There is a universe everywhere I look, and the deeper I look, the more they all seem to overlap. With that in mind, I present Parallel Universe #1, a painting that collides and overlaps the cosmos with a close-up of turbulent water. Patterns of droplets/patterns of stars, clouds of abstract gas, vapor, and dust – all controlled by gravity and other unseen forces. Why the split? The story is in the technical painting notes below. Enjoy!
Technical painting notes – The painting began in my usual way – dark transparent oil paint was rolled onto the panel with a soft gelatin roller. Mineral spirits were dripped onto the surface, then blotted away, and I used a soft rag to wipe away some lighter areas for the nebula. I then used a plastic bag and mineral spirits to again create textures on the panel. I used the roller (16″ wide) to roll over the these textures, hoping they would lift and roll down in an interesting pattern. Since the roller is only 16″ wide, I had a series of vertical lines, wide on the ends and with a narrow band up the middle. Well…not exactly what I had in mind, but then it was an interesting effect…so I kept the lines. The more I thought about the separate parts, the more they seemed to echo my readings about utilizing chance and transparency.
When the paint layer was dry, I glazed the left side, worked some color into the nebula, and added stars. I then decided to develop the right side as white water, providing stark contrast to the dark cosmos. I used a chip brush and white paint mixed with Liquin medium to create gestures suggestive of turbulent water. I let the panel dry, then taped the edges of the center strip (to protect work done on the sides). I brushed a blue glaze over the center, accentuated the painterly gestures that were already there, and added a spatter of stars.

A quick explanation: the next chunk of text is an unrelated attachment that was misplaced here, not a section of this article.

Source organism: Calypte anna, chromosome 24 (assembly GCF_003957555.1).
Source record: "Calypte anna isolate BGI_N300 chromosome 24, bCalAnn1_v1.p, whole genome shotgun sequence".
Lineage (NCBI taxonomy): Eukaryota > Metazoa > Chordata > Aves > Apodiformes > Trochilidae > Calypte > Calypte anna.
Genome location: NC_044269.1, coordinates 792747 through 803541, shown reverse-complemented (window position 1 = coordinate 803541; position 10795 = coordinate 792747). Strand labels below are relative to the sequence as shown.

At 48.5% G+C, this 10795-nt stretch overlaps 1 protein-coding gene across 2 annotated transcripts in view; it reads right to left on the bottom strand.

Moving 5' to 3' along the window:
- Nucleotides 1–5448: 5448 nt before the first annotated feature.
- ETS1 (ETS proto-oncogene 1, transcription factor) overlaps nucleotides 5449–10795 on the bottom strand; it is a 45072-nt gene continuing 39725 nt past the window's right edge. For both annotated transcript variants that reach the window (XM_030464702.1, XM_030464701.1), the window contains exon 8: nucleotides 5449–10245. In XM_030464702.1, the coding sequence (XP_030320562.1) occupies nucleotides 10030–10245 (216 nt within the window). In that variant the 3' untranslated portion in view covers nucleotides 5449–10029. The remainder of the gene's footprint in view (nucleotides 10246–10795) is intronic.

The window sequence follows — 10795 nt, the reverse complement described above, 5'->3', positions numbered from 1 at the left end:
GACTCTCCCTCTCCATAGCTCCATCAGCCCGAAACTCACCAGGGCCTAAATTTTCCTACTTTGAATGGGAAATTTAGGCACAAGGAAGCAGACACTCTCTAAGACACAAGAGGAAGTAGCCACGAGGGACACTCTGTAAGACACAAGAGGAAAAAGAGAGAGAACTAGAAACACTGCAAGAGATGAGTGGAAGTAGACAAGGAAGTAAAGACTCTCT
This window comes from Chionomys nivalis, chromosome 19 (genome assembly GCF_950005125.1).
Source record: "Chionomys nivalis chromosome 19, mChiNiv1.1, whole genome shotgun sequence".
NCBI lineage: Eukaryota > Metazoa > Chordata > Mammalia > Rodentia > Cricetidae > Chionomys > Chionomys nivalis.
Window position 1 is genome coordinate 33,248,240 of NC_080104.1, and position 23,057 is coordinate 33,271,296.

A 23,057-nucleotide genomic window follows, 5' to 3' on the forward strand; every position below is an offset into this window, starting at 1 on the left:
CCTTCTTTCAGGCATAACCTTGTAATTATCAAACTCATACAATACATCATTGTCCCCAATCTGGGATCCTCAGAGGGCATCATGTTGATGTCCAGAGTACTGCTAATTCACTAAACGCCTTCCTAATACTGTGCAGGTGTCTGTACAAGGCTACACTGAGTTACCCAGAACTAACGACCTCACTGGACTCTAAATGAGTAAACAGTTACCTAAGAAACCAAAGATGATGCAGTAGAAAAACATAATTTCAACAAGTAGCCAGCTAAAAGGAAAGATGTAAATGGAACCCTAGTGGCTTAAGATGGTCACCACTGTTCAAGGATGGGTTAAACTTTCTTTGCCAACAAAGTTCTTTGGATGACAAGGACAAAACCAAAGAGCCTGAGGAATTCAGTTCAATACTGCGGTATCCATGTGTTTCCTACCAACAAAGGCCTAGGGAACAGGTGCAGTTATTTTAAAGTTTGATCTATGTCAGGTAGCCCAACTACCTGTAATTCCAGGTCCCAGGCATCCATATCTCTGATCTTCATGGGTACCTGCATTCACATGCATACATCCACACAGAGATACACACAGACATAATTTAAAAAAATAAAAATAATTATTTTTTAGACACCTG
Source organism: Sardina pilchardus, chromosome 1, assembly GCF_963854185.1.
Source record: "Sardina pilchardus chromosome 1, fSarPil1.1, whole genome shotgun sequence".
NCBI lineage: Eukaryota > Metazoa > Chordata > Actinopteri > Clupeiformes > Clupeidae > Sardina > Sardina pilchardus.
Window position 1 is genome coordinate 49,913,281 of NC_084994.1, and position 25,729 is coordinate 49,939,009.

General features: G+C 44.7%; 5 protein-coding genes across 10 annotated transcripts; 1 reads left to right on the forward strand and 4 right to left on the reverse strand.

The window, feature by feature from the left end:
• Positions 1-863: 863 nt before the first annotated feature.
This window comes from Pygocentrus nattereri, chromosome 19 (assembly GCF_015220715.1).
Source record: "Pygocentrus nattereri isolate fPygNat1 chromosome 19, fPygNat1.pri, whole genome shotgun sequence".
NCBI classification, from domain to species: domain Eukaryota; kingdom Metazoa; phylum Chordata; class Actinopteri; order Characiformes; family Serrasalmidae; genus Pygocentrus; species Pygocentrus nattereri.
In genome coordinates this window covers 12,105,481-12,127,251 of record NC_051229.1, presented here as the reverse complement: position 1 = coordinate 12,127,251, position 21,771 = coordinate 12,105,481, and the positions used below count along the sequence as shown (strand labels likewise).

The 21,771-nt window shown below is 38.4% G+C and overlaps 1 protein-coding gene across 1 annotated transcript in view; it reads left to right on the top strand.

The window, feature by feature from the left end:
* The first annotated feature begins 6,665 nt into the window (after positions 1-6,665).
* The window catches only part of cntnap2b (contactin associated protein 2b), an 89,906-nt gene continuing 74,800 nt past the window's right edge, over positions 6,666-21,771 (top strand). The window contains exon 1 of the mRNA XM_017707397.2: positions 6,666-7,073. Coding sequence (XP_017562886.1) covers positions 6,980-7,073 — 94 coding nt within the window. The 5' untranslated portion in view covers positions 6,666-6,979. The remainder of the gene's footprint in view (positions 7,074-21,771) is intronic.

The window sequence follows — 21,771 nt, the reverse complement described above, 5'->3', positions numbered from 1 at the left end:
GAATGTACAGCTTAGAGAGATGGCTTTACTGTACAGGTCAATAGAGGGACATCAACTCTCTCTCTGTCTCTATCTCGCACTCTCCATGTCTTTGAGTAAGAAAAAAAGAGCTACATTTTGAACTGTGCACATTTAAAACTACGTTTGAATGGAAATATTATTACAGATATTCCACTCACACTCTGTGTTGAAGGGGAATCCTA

With the tape removed, I continued to develop the constellations and star patterns on the left, then took a palette knife and more white paint and medium to really exaggerate the turbulence on the right. As I worked the knife, I followed it with a smooth wash brush to soften the edges. A spatter of white paint was added.
The final steps were connecting a few more drips to form partial constellations – nature is always becoming, never at rest, lastly I added the fine violet and rose lines that help to define the center “strips.”
By the way, can you guess the name of the largest constellation? Or do you have a suggestion?